In another moment she was gone.  The man had shoved his canoe into the narrow stream, and was already lost in the gloom.  Then, and not until then, did the cry of torture fall from Philip.  And as if in echo to it he heard the sobbing break of another voice, and stepping out into the moonlight he stood face to face with Pierre Couchee.

It was Pierre who spoke first.

“I am sorry, M’sieur,” he whispered, hoarsely.  “I know that it has broken your heart.  And mine, too, is crushed.”

Something in the half-breed’s face, in the choking utterance of his voice, struck Philip as new and strange.  He had seen the eyes of dying animals filled with the wild pain that glowed in Pierre’s, and suddenly he reached out and gripped the other’s hand, and they stood staring into each other’s face.  In that look, the cold grip of their hands, the strife in their eyes, the bare truth revealed itself.

“And you, too ­you love her, Pierre,” said Philip.

“Yes, I love her, M’sieur,” replied Pierre, softly.  “I love her, not as a brother, but as a man whose heart is broken.”

“Now ­I understand,” said Philip.

He dropped Pierre’s hand, and his voice was cold and lifeless.

“I received a note ­from her, asking me to leave Fort o’ God in the morning,” he went on, looking from Pierre out beyond the rock into the white barren.  “I will go to-night.”

“It is best,” said Pierre.

“I have left nothing in Fort o’ God, so there is no need of even returning to my room,” continued Philip.  “Jeanne will understand, but you must tell her father that a messenger came suddenly from Blind Indian Lake, and that I thought it best to leave without awakening him.  Will you guide me for a part of the distance, Pierre?”

“I will go with you the whole way, M’sieur.  It is only twenty miles, ten by canoe, ten by land.”

They said no more, but both went to the canoe, and were quickly lost in the gloom into which the other canoe had disappeared a few minutes ahead of them.  They saw nothing of this canoe, and when they came to the Churchill Pierre headed the birch-bark down-stream.  For two hours not a word passed between them.  At the end of that time the half-breed turned in to shore.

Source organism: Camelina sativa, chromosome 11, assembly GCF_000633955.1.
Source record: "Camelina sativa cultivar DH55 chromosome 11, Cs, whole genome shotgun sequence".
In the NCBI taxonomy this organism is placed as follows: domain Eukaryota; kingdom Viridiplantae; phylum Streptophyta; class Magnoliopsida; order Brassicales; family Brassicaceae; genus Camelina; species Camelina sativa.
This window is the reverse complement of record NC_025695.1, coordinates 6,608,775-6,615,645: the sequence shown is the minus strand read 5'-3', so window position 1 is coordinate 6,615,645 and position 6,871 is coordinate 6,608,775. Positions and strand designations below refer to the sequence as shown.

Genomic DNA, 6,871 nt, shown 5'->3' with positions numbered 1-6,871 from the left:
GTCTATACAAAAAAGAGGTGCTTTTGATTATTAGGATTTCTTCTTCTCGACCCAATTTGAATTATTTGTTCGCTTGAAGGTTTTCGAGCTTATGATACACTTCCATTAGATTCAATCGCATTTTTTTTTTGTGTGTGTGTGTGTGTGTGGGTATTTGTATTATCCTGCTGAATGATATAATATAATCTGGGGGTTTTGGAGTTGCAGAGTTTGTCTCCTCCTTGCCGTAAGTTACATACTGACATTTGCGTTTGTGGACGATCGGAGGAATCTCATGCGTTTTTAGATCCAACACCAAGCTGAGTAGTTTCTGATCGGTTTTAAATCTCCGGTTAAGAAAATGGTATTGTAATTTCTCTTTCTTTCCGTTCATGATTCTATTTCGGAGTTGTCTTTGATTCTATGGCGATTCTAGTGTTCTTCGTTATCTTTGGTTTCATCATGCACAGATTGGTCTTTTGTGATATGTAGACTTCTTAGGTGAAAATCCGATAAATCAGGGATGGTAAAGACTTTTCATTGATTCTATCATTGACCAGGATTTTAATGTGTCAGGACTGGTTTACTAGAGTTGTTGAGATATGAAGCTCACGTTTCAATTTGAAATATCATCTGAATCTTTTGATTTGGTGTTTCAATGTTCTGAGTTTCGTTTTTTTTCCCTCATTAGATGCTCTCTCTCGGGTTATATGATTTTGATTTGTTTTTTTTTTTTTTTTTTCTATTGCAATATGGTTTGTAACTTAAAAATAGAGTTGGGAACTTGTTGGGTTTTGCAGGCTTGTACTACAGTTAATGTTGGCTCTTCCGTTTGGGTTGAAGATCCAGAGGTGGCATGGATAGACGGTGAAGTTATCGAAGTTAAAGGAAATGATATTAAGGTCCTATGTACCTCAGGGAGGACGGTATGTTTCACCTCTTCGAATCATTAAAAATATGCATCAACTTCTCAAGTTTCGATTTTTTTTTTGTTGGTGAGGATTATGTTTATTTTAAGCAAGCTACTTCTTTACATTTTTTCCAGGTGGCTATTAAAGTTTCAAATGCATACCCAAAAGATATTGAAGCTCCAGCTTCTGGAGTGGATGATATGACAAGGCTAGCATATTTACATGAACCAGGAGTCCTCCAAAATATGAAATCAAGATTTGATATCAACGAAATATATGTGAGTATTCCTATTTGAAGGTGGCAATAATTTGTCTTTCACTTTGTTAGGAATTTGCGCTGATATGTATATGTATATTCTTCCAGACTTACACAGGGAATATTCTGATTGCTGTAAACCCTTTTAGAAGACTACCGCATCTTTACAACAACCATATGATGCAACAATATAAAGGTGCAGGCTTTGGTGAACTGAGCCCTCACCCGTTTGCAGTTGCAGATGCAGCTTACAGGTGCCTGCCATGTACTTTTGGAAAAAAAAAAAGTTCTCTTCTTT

“We take the trail here, M’sieur,” he explained.

He went on ahead, walking swiftly, and now and then when Philip caught a glimpse of his face he saw in it a despair as great as his own.  The trail led along the backbone of a huge ridge, and then twisted down into a broad plain; and across this they traveled, one after the other, two moving, silent shadows in a desolation that seemed without end.  Beyond the plain there rose another ridge, and half an hour after they had struck the top of it Pierre halted, and pointed off into the ghostly world of light and shadow that lay at their feet.

“Your camp is on the other side of this plain, M’sieur,” he said.  “Do you recognize the country?”

“I have hunted along this ridge,” replied Philip.  “It is only three miles from here, and I will strike a beaten trail half a mile out yonder.  A thousand thanks, Pierre.”

He held out his hand.

“Good-by, M’sieur.”

“Good-by, Pierre.”

Their voices trembled.  Their hands gripped hard.  A choking lump rose in Philip’s throat, and Pierre turned away.  He disappeared slowly in the gray gloom, and Philip went down the side of the mountain.  From the plain below he looked back.  For an instant he saw Pierre drawn like a silhouette against the sky.

“Good-by, Pierre,” he shouted.

“Good-by, M’sieur,” came back faintly.

Light and silence dropped about them.